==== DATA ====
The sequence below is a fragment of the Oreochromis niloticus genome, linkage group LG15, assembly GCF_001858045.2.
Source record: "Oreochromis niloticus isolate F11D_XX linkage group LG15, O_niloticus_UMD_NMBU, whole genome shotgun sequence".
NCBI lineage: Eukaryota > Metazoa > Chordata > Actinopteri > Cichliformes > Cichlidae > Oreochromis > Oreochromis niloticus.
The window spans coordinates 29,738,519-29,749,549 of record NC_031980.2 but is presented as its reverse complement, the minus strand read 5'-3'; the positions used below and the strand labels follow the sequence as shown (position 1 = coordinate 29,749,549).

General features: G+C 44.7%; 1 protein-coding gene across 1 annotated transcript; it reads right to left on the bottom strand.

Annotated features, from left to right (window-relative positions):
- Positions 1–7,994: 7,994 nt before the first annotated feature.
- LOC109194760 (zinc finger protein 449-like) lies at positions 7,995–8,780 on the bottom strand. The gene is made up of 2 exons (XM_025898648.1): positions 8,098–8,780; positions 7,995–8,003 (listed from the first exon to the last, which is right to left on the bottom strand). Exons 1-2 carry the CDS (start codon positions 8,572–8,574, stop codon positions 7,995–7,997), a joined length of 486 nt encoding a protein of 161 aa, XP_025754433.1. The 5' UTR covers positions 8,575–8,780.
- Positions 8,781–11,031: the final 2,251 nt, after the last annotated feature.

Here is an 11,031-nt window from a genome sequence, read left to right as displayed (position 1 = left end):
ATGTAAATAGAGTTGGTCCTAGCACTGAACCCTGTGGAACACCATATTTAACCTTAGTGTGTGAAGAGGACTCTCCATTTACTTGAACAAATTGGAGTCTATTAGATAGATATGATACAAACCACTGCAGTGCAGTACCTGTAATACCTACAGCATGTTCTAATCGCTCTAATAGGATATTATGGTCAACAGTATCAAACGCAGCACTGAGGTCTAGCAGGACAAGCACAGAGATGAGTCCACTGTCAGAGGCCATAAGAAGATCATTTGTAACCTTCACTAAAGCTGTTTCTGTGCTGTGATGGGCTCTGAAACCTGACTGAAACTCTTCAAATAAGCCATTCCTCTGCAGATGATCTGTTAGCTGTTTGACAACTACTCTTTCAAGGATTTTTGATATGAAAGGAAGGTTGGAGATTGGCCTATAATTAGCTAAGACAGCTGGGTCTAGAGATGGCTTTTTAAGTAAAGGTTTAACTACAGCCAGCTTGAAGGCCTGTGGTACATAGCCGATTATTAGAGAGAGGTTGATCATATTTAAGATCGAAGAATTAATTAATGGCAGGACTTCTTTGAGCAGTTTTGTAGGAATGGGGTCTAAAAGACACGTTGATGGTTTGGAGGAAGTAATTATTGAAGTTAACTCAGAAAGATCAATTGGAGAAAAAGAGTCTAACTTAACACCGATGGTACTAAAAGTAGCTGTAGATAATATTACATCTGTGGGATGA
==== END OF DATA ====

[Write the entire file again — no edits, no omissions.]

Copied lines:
The sequence below is a fragment of the Oreochromis niloticus genome, linkage group LG15, assembly GCF_001858045.2.
Source record: "Oreochromis niloticus isolate F11D_XX linkage group LG15, O_niloticus_UMD_NMBU, whole genome shotgun sequence".
NCBI lineage: Eukaryota > Metazoa > Chordata > Actinopteri > Cichliformes > Cichlidae > Oreochromis > Oreochromis niloticus.
The window spans coordinates 29,738,519-29,749,549 of record NC_031980.2 but is presented as its reverse complement, the minus strand read 5'-3'; the positions used below and the strand labels follow the sequence as shown (position 1 = coordinate 29,749,549).

General features: G+C 44.7%; 1 protein-coding gene across 1 annotated transcript; it reads right to left on the bottom strand.

Annotated features, from left to right (window-relative positions):
- Positions 1–7,994: 7,994 nt before the first annotated feature.
- LOC109194760 (zinc finger protein 449-like) lies at positions 7,995–8,780 on the bottom strand. The gene is made up of 2 exons (XM_025898648.1): positions 8,098–8,780; positions 7,995–8,003 (listed from the first exon to the last, which is right to left on the bottom strand). Exons 1-2 carry the CDS (start codon positions 8,572–8,574, stop codon positions 7,995–7,997), a joined length of 486 nt encoding a protein of 161 aa, XP_025754433.1. The 5' UTR covers positions 8,575–8,780.
- Positions 8,781–11,031: the final 2,251 nt, after the last annotated feature.

Here is an 11,031-nt window from a genome sequence, read left to right as displayed (position 1 = left end):
ATGTAAATAGAGTTGGTCCTAGCACTGAACCCTGTGGAACACCATATTTAACCTTAGTGTGTGAAGAGGACTCTCCATTTACTTGAACAAATTGGAGTCTATTAGATAGATATGATACAAACCACTGCAGTGCAGTACCTGTAATACCTACAGCATGTTCTAATCGCTCTAATAGGATATTATGGTCAACAGTATCAAACGCAGCACTGAGGTCTAGCAGGACAAGCACAGAGATGAGTCCACTGTCAGAGGCCATAAGAAGATCATTTGTAACCTTCACTAAAGCTGTTTCTGTGCTGTGATGGGCTCTGAAACCTGACTGAAACTCTTCAAATAAGCCATTCCTCTGCAGATGATCTGTTAGCTGTTTGACAACTACTCTTTCAAGGATTTTTGATATGAAAGGAAGGTTGGAGATTGGCCTATAATTAGCTAAGACAGCTGGGTCTAGAGATGGCTTTTTAAGTAAAGGTTTAACTACAGCCAGCTTGAAGGCCTGTGGTACATAGCCGATTATTAGAGAGAGGTTGATCATATTTAAGATCGAAGAATTAATTAATGGCAGGACTTCTTTGAGCAGTTTTGTAGGAATGGGGTCTAAAAGACACGTTGATGGTTTGGAGGAAGTAATTATTGAAGTTAACTCAGAAAGATCAATTGGAGAAAAAGAGTCTAACTTAACACCGATGGTACTAAAAGTAGCTGTAGATAATATTACATCTGTGGGATGA